Disneyland is the happiest place on Earth…when you plan ahead. In case you are new, I do have posts where I discuss how to do Disney with kids and also general tips for success. Now today I would like to discuss another challenge. From personal experience, having a member of my family use these services, I can say Disneyland provides a variety of options to make everything as comfortable as possible, no matter your abilities. I can imagine as a new visitor it could be a challenge knowing what to do and best ways of getting around. This guide will introduce you to the services at your disposal and help you make the most of your trip.
Also as a disclaimer, these tips apply to Disneyland in Anaheim. Although they may apply to other parks, they may also vary.
Disability Access Card
Before you begin your day, you will want to obtain a DAS (Disability Access Service) card at guest relations. You will only need to do this once during your trip and the card functions much like Fast Pass. As I will explain a little later, there are kiosks and cast members throughout the park who will scan your tickets, which gives you a return time for the ride of your choice. They will write the tide/return time on your card for reference.
To get your card, you will need to go to guest relations, which is located in both CA Adventure and Disneyland. My recommendation: go to guest relations in CA Adventure! The line will be much shorter, if there even is a line. In Disneyland, the guest relations line is always pretty long. Either way, these buildings are located near the park entrance.
When you get to the counter, they will ask for your reason for needing the card. This process however, is very brief. They take your picture, give you your pass, and you’re on your way.
Last time we visited the park, an employee at the guest relations line let us go to a kiosk in the park to renew the pass (instead of waiting in the guest relations line) so this may be a possibility to try.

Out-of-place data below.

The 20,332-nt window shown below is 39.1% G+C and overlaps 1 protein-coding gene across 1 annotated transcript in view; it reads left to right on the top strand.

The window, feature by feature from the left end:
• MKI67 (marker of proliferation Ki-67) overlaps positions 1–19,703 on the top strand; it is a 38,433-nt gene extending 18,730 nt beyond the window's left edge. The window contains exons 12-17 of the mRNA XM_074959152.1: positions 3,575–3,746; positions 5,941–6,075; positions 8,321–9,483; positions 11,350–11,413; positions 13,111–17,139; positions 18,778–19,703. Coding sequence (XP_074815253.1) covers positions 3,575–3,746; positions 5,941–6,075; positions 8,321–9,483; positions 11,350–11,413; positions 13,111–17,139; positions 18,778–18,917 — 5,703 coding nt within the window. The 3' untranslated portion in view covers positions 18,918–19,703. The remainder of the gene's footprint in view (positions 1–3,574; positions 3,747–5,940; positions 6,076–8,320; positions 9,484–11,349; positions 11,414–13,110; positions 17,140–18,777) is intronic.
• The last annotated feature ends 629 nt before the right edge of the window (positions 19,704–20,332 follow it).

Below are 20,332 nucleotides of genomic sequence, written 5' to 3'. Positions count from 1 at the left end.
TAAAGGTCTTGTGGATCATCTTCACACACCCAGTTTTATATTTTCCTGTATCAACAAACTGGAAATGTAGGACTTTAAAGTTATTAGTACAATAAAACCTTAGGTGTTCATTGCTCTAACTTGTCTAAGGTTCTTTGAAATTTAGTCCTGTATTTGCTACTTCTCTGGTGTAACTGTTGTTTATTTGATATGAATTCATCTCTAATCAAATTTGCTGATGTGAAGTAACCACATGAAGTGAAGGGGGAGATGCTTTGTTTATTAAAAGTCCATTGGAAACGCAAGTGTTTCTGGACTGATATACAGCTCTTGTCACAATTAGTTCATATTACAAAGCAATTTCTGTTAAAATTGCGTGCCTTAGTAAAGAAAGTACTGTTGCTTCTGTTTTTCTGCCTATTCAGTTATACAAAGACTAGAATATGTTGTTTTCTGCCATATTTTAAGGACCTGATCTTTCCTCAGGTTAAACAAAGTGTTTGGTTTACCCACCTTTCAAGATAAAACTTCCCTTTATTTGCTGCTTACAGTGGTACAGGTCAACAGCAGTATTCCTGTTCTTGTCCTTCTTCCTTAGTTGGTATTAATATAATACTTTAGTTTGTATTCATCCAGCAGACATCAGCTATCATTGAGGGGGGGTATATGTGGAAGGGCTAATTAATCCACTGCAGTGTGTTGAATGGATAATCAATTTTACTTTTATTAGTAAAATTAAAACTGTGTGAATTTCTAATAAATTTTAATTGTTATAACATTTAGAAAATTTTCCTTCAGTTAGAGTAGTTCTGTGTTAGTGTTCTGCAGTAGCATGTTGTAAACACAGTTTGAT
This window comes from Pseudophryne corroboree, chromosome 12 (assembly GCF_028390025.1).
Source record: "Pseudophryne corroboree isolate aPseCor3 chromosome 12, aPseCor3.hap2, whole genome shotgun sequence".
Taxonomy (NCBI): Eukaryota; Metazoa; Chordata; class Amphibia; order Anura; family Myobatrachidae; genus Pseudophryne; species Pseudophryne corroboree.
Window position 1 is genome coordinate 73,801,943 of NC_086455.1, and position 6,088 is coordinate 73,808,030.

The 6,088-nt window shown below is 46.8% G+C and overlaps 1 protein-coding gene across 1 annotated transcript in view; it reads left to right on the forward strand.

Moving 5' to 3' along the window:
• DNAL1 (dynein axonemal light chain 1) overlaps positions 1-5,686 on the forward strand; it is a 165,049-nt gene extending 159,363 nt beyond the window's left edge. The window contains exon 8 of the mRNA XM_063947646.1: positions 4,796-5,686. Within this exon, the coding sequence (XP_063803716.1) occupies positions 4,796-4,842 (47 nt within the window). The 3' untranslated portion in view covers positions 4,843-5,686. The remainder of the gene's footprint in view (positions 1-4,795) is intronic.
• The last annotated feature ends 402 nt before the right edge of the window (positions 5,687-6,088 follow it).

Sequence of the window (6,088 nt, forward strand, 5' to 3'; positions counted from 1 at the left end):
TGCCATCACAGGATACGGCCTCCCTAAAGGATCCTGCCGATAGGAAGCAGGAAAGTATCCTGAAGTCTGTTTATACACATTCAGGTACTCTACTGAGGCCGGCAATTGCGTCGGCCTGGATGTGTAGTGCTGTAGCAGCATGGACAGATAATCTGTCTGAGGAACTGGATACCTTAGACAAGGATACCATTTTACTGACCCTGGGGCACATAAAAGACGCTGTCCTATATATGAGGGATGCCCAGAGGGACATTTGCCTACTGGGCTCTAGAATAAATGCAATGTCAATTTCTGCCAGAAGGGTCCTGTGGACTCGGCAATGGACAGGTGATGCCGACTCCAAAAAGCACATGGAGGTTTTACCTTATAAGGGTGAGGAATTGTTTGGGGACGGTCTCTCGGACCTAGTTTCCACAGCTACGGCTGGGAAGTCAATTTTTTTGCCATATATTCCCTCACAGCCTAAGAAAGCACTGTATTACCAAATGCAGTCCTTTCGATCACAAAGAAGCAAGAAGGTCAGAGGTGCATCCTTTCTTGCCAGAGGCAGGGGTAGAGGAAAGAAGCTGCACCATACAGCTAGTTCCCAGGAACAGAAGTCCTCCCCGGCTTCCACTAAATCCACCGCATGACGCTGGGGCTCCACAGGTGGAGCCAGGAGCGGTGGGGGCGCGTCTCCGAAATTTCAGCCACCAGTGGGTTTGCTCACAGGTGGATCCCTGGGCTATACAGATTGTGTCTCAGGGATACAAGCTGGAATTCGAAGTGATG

Another alternative to the card for physical disabilities/ailments is to bring your stroller into the lines for support. A cast member had suggested this; normally strollers must be parked outside but they had suggested letting cast members at the rides know and so we can bring our stroller in the queue. In any case, check with a cast member to see what options are available to make lines more comfortable.
To get your return time for the ride of your choice, you will either need to go to the appropriate ride representative or to a kiosk. These check-in points are located throughout the park. Be sure to pick up a map for visitors with disabilities, as these points will be included on there. Generally, the kiosks are the shaded desks, usually manned by a couple of cast members. Ride representatives are usually near the ride entrance, with a device for scanning your tickets. You may only have one ride on queue at a time. Also, you must come back on or after your return time. Whoever the DAS card belongs to must be present when your party is boarding the ride.